“No man is much good unless he believes in God and obeys His laws.”
Robert Stephenson Smyth Baden-Powell, 1st Baron Baden-Powell, was a lieutenant general in the British Army and the founder of the modern Scouting movement. The origins of the modern scouting movement lie in Baden-Powell’s long experience as a forward scout, as well as work with youth throughout the Siege of Mafeking, a British railway town, during the Second Boer War. Yet B-P’s intention was not to train young men for the military:
“I’ve seen enough of war to want to keep away from the military idea. Woodcraft, handicraft, and all those things are invaluable. First aid and all that goes with it is excellent; but the boys should be kept away from the idea that they are being trained so that some day they may fight for their country. It is not war-scouting that is needed now, but peace-scouting. The explorers, the pioneers, the persons who are always on the lookout to do something for the benefit of humanity, are the ones who count, and that should be the motto of every boy scout.”
“Scouting is nothing less than applied Christianity.”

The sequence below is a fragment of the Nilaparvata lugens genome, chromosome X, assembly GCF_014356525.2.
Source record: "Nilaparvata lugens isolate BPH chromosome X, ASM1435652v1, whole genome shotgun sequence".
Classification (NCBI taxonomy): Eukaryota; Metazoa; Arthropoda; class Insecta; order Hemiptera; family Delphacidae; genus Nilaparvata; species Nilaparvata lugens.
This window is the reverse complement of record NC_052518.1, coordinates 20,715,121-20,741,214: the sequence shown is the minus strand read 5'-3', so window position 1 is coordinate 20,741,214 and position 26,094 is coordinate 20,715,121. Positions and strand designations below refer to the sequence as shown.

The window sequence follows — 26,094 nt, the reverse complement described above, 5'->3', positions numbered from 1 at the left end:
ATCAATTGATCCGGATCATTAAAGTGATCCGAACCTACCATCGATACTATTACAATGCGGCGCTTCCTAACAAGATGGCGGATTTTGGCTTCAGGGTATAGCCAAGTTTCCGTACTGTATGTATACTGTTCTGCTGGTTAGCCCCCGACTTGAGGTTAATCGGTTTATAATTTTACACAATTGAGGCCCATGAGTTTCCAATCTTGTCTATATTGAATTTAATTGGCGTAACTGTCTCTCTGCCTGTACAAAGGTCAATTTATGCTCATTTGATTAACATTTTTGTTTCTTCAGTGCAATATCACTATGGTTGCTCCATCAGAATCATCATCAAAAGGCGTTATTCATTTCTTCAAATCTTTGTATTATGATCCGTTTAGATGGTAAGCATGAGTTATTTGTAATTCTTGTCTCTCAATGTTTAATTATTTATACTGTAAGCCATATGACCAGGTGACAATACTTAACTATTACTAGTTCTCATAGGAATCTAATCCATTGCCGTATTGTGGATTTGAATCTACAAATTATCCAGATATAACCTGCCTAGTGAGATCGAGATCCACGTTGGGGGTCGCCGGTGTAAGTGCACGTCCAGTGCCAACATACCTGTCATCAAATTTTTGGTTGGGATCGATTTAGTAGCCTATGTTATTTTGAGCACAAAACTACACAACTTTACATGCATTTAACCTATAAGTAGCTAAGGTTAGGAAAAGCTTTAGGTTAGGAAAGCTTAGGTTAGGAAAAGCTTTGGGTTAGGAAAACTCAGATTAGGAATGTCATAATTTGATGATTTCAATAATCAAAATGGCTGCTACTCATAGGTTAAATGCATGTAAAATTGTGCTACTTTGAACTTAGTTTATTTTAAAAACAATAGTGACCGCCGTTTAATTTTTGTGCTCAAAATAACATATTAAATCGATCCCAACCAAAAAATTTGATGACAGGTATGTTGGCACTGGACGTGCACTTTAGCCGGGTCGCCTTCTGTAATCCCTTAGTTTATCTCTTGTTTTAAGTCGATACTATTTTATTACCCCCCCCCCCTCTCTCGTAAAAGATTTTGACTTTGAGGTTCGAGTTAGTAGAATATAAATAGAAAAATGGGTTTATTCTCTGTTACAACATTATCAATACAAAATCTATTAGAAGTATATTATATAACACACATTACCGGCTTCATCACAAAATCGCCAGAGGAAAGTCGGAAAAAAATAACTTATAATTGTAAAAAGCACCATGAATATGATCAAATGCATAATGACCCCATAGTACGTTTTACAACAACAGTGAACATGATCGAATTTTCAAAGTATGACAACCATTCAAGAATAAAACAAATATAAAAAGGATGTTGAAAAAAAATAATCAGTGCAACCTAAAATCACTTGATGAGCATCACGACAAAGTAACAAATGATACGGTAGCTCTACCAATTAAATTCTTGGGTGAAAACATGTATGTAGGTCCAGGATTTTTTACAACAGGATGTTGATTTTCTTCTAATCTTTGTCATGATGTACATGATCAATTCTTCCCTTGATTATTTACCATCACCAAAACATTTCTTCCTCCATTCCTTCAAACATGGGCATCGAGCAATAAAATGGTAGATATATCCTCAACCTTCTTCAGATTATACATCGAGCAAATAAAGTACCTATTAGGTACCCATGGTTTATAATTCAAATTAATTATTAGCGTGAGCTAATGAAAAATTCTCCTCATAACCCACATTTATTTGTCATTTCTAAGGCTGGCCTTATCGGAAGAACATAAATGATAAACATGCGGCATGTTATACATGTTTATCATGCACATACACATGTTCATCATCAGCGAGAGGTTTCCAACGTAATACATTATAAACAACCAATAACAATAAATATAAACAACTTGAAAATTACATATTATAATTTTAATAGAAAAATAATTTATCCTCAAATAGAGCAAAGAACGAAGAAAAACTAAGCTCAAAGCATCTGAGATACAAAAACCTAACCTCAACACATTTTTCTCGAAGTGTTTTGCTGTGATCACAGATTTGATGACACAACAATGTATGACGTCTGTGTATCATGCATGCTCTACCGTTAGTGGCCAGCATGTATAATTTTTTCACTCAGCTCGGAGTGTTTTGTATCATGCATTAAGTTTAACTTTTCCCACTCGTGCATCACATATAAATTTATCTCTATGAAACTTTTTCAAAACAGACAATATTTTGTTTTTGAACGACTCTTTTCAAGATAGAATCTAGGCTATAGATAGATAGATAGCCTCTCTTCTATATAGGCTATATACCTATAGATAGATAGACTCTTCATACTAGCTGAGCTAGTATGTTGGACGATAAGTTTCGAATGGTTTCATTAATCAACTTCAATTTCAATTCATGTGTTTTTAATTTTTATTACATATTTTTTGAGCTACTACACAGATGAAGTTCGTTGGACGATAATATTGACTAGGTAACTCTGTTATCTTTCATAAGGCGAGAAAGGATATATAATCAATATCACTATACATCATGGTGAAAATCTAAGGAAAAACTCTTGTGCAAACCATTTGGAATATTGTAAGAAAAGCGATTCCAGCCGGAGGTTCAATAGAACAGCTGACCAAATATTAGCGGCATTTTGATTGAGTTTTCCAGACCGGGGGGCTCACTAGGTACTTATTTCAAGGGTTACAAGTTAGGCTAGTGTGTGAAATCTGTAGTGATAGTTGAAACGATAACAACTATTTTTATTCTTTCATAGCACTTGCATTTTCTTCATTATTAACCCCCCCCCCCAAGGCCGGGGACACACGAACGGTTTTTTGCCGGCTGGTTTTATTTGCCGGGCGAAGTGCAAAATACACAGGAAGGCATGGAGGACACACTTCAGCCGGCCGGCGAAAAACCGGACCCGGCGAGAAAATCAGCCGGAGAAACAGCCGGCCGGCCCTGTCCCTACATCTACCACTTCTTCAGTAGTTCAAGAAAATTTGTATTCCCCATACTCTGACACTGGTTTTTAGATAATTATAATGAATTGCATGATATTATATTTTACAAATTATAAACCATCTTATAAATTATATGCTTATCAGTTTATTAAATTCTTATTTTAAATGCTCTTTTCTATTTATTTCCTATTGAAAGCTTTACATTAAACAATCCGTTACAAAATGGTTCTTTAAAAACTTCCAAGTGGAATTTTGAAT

When Baden-Powell returned to England from Africa in 1903, he was hailed as a national hero and found that his 1899 book Aids to Scouting had become a best-seller and was being used by youth organizations.
Baden-Powell, in turn, would be influenced by his contact with one youth organization, William Alexander Smith’s Boys’ Brigade. Smith encouraged B-P to rework Aids to Scouting for a younger audience. In 1907 the first scout camp was held on Brownsea Island for 20 boys (some sources say 21 or 22) and in 1908, Scouting for Boys was published in installments. Additional influence on Scouting for Boys came from Ernest Thompson Seton, who had met B-P in 1906 and given him a copy of his book The Birch Bark Roll of the Woodcraft Indians. (Interestingly, both Baden-Powell and Seton found an early supporter in their mutual friend Rudyard Kipling.)
The program was, of course, an immediate success, and it was not long before scouting organizations were formed in countries other than Great Britain. By the time of the 1st World Scout Jamboree in 1920 — attended by some 8,000 Scouts — there were organizations in at least 80 countries, and Lord Baden-Powell was proclaimed the “Chief Scout of the World,” a title which has been held by no one since.
In 1912 Baden-Powell met the woman who would become his wife, Olave St. Clair Soames (later instrumental in organizing the Girl Guides). They shared the same birthday (February 22), though Lord Baden-Powell was her elder by more than three decades, and were married the same year.
The Baden-Powells had three children, one son and two daughters. In addition, when Olave’s sister died, she and Robert took her three children into their home and raised them as their own.
Robert Baden-Powell retired from Scouting in 1937, and he and his wife moved to Kenya in October 1939, where he died 15 months later. Olave Baden-Powell died in 1977.